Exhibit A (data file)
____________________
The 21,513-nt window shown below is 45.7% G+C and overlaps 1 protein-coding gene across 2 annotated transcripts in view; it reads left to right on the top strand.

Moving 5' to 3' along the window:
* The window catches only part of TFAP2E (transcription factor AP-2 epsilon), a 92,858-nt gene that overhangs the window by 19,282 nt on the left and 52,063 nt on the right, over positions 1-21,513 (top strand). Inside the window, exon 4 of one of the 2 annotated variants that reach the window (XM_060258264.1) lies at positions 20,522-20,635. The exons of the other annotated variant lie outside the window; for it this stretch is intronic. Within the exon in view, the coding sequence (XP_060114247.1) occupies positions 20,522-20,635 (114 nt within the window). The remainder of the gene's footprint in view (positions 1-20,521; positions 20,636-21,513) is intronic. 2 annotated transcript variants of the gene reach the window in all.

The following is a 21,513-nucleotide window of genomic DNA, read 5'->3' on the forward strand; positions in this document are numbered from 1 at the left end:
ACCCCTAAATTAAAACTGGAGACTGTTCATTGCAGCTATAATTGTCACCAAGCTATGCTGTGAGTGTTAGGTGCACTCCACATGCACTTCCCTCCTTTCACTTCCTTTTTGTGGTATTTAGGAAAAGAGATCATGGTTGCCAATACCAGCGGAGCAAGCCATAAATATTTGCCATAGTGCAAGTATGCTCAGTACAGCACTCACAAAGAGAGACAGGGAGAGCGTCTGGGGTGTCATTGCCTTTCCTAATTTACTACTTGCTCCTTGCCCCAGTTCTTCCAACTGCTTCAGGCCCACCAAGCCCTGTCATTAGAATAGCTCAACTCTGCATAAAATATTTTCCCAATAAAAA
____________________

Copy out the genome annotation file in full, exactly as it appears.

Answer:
The 21,513-nt window shown below is 45.7% G+C and overlaps 1 protein-coding gene across 2 annotated transcripts in view; it reads left to right on the top strand.

Moving 5' to 3' along the window:
* The window catches only part of TFAP2E (transcription factor AP-2 epsilon), a 92,858-nt gene that overhangs the window by 19,282 nt on the left and 52,063 nt on the right, over positions 1-21,513 (top strand). Inside the window, exon 4 of one of the 2 annotated variants that reach the window (XM_060258264.1) lies at positions 20,522-20,635. The exons of the other annotated variant lie outside the window; for it this stretch is intronic. Within the exon in view, the coding sequence (XP_060114247.1) occupies positions 20,522-20,635 (114 nt within the window). The remainder of the gene's footprint in view (positions 1-20,521; positions 20,636-21,513) is intronic. 2 annotated transcript variants of the gene reach the window in all.

The following is a 21,513-nucleotide window of genomic DNA, read 5'->3' on the forward strand; positions in this document are numbered from 1 at the left end:
ACCCCTAAATTAAAACTGGAGACTGTTCATTGCAGCTATAATTGTCACCAAGCTATGCTGTGAGTGTTAGGTGCACTCCACATGCACTTCCCTCCTTTCACTTCCTTTTTGTGGTATTTAGGAAAAGAGATCATGGTTGCCAATACCAGCGGAGCAAGCCATAAATATTTGCCATAGTGCAAGTATGCTCAGTACAGCACTCACAAAGAGAGACAGGGAGAGCGTCTGGGGTGTCATTGCCTTTCCTAATTTACTACTTGCTCCTTGCCCCAGTTCTTCCAACTGCTTCAGGCCCACCAAGCCCTGTCATTAGAATAGCTCAACTCTGCATAAAATATTTTCCCAATAAAAA